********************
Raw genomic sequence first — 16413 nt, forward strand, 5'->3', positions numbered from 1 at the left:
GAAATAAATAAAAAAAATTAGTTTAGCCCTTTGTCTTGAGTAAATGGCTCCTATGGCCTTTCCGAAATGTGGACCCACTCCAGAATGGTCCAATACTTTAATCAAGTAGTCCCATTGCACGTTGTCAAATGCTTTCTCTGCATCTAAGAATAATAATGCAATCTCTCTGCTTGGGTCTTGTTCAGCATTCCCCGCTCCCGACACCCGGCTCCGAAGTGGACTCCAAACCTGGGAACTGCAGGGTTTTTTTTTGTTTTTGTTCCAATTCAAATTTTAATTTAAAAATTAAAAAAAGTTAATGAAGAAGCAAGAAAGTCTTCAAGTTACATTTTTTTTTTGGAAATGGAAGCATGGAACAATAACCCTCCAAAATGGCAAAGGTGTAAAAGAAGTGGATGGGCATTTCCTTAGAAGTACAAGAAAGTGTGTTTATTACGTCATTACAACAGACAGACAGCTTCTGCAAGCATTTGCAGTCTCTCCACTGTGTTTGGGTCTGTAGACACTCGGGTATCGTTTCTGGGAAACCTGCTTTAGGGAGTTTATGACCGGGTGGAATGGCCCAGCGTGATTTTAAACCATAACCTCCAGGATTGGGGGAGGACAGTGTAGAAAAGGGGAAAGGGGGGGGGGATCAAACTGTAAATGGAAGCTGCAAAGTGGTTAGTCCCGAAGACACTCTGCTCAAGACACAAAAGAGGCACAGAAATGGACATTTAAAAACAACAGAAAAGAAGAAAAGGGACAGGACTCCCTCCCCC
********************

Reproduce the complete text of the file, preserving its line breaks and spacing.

Raw genomic sequence first — 16413 nt, forward strand, 5'->3', positions numbered from 1 at the left:
GAAATAAATAAAAAAAATTAGTTTAGCCCTTTGTCTTGAGTAAATGGCTCCTATGGCCTTTCCGAAATGTGGACCCACTCCAGAATGGTCCAATACTTTAATCAAGTAGTCCCATTGCACGTTGTCAAATGCTTTCTCTGCATCTAAGAATAATAATGCAATCTCTCTGCTTGGGTCTTGTTCAGCATTCCCCGCTCCCGACACCCGGCTCCGAAGTGGACTCCAAACCTGGGAACTGCAGGGTTTTTTTTTGTTTTTGTTCCAATTCAAATTTTAATTTAAAAATTAAAAAAAGTTAATGAAGAAGCAAGAAAGTCTTCAAGTTACATTTTTTTTTTGGAAATGGAAGCATGGAACAATAACCCTCCAAAATGGCAAAGGTGTAAAAGAAGTGGATGGGCATTTCCTTAGAAGTACAAGAAAGTGTGTTTATTACGTCATTACAACAGACAGACAGCTTCTGCAAGCATTTGCAGTCTCTCCACTGTGTTTGGGTCTGTAGACACTCGGGTATCGTTTCTGGGAAACCTGCTTTAGGGAGTTTATGACCGGGTGGAATGGCCCAGCGTGATTTTAAACCATAACCTCCAGGATTGGGGGAGGACAGTGTAGAAAAGGGGAAAGGGGGGGGGGATCAAACTGTAAATGGAAGCTGCAAAGTGGTTAGTCCCGAAGACACTCTGCTCAAGACACAAAAGAGGCACAGAAATGGACATTTAAAAACAACAGAAAAGAAGAAAAGGGACAGGACTCCCTCCCCC